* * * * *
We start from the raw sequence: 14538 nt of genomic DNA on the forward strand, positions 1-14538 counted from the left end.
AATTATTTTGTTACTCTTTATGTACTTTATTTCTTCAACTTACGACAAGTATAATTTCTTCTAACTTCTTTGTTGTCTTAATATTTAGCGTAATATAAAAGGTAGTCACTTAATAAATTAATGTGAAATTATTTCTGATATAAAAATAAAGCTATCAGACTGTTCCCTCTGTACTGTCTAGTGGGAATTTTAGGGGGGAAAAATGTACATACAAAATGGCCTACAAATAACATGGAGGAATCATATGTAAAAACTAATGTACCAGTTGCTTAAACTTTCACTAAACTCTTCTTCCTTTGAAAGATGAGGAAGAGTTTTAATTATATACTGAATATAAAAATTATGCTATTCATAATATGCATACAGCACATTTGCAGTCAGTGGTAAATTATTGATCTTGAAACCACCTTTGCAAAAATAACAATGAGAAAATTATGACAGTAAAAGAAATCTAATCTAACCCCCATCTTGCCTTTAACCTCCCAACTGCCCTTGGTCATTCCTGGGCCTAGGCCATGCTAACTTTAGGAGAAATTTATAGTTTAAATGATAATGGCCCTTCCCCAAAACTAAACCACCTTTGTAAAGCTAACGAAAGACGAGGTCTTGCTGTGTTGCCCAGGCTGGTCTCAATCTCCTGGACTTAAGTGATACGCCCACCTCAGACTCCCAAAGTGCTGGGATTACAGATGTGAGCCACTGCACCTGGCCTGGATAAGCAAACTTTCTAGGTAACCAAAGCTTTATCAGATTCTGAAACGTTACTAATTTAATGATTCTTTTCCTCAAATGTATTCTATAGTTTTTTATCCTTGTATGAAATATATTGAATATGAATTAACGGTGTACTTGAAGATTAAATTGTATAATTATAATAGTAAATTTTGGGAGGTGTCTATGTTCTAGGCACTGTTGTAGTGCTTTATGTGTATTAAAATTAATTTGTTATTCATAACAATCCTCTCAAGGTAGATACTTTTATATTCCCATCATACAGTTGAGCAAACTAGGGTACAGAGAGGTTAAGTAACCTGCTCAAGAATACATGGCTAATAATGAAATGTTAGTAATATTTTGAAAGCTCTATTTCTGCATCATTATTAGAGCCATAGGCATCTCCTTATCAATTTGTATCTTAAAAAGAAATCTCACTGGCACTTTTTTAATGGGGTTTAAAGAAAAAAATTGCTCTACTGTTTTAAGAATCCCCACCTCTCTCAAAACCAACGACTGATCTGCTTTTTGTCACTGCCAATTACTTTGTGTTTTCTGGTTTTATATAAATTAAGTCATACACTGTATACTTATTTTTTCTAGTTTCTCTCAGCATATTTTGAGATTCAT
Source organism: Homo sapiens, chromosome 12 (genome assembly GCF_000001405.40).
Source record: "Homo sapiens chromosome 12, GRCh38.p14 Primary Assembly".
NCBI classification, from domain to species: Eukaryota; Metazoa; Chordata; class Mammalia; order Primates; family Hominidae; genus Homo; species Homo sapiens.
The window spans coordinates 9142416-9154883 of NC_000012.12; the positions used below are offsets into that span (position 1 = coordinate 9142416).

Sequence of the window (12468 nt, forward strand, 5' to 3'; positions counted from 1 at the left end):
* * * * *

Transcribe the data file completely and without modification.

We start from the raw sequence: 14538 nt of genomic DNA on the forward strand, positions 1-14538 counted from the left end.
AATTATTTTGTTACTCTTTATGTACTTTATTTCTTCAACTTACGACAAGTATAATTTCTTCTAACTTCTTTGTTGTCTTAATATTTAGCGTAATATAAAAGGTAGTCACTTAATAAATTAATGTGAAATTATTTCTGATATAAAAATAAAGCTATCAGACTGTTCCCTCTGTACTGTCTAGTGGGAATTTTAGGGGGGAAAAATGTACATACAAAATGGCCTACAAATAACATGGAGGAATCATATGTAAAAACTAATGTACCAGTTGCTTAAACTTTCACTAAACTCTTCTTCCTTTGAAAGATGAGGAAGAGTTTTAATTATATACTGAATATAAAAATTATGCTATTCATAATATGCATACAGCACATTTGCAGTCAGTGGTAAATTATTGATCTTGAAACCACCTTTGCAAAAATAACAATGAGAAAATTATGACAGTAAAAGAAATCTAATCTAACCCCCATCTTGCCTTTAACCTCCCAACTGCCCTTGGTCATTCCTGGGCCTAGGCCATGCTAACTTTAGGAGAAATTTATAGTTTAAATGATAATGGCCCTTCCCCAAAACTAAACCACCTTTGTAAAGCTAACGAAAGACGAGGTCTTGCTGTGTTGCCCAGGCTGGTCTCAATCTCCTGGACTTAAGTGATACGCCCACCTCAGACTCCCAAAGTGCTGGGATTACAGATGTGAGCCACTGCACCTGGCCTGGATAAGCAAACTTTCTAGGTAACCAAAGCTTTATCAGATTCTGAAACGTTACTAATTTAATGATTCTTTTCCTCAAATGTATTCTATAGTTTTTTATCCTTGTATGAAATATATTGAATATGAATTAACGGTGTACTTGAAGATTAAATTGTATAATTATAATAGTAAATTTTGGGAGGTGTCTATGTTCTAGGCACTGTTGTAGTGCTTTATGTGTATTAAAATTAATTTGTTATTCATAACAATCCTCTCAAGGTAGATACTTTTATATTCCCATCATACAGTTGAGCAAACTAGGGTACAGAGAGGTTAAGTAACCTGCTCAAGAATACATGGCTAATAATGAAATGTTAGTAATATTTTGAAAGCTCTATTTCTGCATCATTATTAGAGCCATAGGCATCTCCTTATCAATTTGTATCTTAAAAAGAAATCTCACTGGCACTTTTTTAATGGGGTTTAAAGAAAAAAATTGCTCTACTGTTTTAAGAATCCCCACCTCTCTCAAAACCAACGACTGATCTGCTTTTTGTCACTGCCAATTACTTTGTGTTTTCTGGTTTTATATAAATTAAGTCATACACTGTATACTTATTTTTTCTAGTTTCTCTCAGCATATTTTGAGATTCAT
Source organism: Homo sapiens, chromosome 12 (genome assembly GCF_000001405.40).
Source record: "Homo sapiens chromosome 12, GRCh38.p14 Primary Assembly".
NCBI classification, from domain to species: Eukaryota; Metazoa; Chordata; class Mammalia; order Primates; family Hominidae; genus Homo; species Homo sapiens.
The window spans coordinates 9142416-9154883 of NC_000012.12; the positions used below are offsets into that span (position 1 = coordinate 9142416).

Sequence of the window (12468 nt, forward strand, 5' to 3'; positions counted from 1 at the left end):